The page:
“1st SC Infantry of African Descent – The 1st South Carolina Volunteer Infantry Regiment was raised from sea island slaves living around Port Royal. Elements of the regiment were formed on Hilton Head in May 1862. In August 1862, the regiment was reorganized near Beaufort at the Smith plantation. It was commanded by the noted abolitionist Thomas W. Higginson who led the Regiment on raids along the Georgia coast. On Jan. 1, 1863, the regiment was formerly mustered into the United States Army. The regiment saw extensive service on the South Carolina, Georgia and Florida Coasts. On Feb. 8, 1864, the regiment was redesignated as the 33rd Infantry Regiment of the United States Colored Troops. The regiment assisted in the occupation of Charleston, Savannah, Augusta and other points until it was mustered out on Jan. 31, 1866.”
Today is the 153rd anniversary of the liberation of Richmond, Virginia, by Union forces during America’s Civil War, 1861-1865. The first soldiers to enter Richmond were the “colored” regiments of the Union Army, ranks formed of free and formerly enslaved African-Americans.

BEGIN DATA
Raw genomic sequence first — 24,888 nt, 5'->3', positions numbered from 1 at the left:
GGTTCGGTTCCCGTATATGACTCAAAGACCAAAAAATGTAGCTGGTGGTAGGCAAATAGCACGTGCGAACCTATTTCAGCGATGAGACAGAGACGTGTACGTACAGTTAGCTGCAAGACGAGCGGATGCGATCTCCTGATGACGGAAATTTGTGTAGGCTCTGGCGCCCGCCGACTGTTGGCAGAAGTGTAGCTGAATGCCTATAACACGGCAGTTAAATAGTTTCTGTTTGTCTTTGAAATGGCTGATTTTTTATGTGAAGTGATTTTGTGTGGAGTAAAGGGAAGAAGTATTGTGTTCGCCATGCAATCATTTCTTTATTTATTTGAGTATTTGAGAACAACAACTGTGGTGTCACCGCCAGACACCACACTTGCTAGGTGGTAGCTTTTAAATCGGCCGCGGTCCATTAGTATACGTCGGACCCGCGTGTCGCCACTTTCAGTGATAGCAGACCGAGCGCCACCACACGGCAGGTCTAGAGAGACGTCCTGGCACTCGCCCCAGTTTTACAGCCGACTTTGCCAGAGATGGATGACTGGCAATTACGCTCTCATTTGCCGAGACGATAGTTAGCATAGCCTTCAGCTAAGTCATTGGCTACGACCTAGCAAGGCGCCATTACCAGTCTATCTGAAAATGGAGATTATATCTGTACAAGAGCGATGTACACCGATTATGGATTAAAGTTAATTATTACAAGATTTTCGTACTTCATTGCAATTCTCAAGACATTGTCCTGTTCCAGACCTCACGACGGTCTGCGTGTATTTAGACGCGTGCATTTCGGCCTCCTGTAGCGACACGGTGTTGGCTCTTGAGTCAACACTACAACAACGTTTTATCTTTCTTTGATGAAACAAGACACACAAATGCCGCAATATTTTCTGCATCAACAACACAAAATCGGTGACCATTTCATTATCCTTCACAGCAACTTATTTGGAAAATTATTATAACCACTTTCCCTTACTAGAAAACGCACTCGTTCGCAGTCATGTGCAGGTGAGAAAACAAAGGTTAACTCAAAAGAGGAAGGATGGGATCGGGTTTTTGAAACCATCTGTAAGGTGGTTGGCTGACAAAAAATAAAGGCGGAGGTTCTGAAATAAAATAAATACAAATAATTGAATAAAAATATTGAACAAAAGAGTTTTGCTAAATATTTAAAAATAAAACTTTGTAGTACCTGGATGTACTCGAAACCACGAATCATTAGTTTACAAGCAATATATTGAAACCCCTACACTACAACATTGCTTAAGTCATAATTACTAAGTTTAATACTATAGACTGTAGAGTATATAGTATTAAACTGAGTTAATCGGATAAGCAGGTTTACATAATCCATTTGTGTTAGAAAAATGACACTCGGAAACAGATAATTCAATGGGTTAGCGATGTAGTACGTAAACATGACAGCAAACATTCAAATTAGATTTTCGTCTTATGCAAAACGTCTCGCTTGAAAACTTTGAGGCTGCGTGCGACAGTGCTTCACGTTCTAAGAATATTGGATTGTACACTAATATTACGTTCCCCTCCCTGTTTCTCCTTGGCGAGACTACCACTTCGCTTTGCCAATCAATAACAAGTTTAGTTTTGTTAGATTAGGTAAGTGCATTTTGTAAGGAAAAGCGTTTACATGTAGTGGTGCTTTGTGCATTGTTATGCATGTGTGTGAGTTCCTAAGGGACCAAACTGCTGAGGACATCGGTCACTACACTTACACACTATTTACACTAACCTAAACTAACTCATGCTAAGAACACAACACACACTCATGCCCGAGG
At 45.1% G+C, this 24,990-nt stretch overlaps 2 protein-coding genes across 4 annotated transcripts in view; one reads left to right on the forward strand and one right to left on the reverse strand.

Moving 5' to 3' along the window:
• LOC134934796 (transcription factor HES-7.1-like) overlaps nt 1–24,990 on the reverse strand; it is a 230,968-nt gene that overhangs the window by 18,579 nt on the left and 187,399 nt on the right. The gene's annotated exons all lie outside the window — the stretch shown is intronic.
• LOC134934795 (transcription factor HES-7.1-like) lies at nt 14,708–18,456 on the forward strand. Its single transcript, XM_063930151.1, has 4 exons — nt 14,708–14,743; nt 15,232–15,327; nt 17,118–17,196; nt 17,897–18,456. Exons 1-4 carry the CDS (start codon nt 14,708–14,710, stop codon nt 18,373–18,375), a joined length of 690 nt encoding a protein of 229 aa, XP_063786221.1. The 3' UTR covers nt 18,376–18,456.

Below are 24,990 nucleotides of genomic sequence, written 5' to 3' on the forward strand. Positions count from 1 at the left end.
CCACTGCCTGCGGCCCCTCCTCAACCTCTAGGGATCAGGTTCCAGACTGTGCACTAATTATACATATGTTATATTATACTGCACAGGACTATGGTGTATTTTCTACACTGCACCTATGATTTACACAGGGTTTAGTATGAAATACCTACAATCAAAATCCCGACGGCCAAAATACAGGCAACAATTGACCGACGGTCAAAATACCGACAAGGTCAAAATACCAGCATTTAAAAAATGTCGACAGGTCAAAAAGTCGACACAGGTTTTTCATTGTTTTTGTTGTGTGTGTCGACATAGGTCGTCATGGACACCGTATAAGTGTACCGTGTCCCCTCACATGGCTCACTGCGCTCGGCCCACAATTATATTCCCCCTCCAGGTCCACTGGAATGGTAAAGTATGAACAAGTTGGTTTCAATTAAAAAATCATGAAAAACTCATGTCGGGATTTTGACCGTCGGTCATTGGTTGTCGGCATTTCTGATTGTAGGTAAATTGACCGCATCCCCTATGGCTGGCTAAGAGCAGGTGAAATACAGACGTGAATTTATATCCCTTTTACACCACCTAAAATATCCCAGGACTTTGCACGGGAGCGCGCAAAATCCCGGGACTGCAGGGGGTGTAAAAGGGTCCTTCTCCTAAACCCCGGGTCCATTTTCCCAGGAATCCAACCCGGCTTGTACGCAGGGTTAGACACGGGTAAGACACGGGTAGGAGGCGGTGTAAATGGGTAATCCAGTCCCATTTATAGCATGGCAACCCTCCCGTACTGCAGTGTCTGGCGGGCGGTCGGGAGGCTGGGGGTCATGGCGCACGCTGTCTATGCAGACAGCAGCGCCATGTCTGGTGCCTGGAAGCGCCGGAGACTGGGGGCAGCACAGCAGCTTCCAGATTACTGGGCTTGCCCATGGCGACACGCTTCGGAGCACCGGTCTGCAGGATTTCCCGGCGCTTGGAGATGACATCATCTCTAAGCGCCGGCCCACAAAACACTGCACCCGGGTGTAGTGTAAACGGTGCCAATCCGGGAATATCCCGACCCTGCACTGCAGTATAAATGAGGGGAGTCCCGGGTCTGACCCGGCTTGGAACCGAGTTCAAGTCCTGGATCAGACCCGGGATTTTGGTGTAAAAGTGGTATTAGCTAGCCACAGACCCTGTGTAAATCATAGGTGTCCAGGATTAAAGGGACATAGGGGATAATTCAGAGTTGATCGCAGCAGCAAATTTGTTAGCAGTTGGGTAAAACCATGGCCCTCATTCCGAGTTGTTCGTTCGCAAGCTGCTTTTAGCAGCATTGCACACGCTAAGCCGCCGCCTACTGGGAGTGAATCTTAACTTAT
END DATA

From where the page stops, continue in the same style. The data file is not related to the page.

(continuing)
Our own ancestors were a part of this collective sacrifice and struggle for freedom, escaping slavery where they were held in bondage, and serving with the 1st, 2nd, 10th, 36th, and 37th Regiments of the United States Colored Infantry, the 1st and 2nd Regiments of the United States Colored Cavalry, and as domestics, laundresses, and messengers in and around Union camps and hospitals. This post reflects just a few of the sites I’ve visited over the years that chronicle the long road to freedom.
Quite a humbling experience, standing before the gravesite of carpenter, fugitive slave, freedom-seeker, and abolitionist William Craft (ca. 1824-January 27, 1900). I almost missed it. The story of William and Ellen Craft’s escape from slavery is legendary. Read it today: Running a Thousand Miles for Freedom (1860).♥
Memorials to United States Colored Troops
A photo-essay series dedicated to the United States Colored Troops, and how they were remembered in contemporary news media
Photos: Nadia K. Orton, 2012. All rights reserved.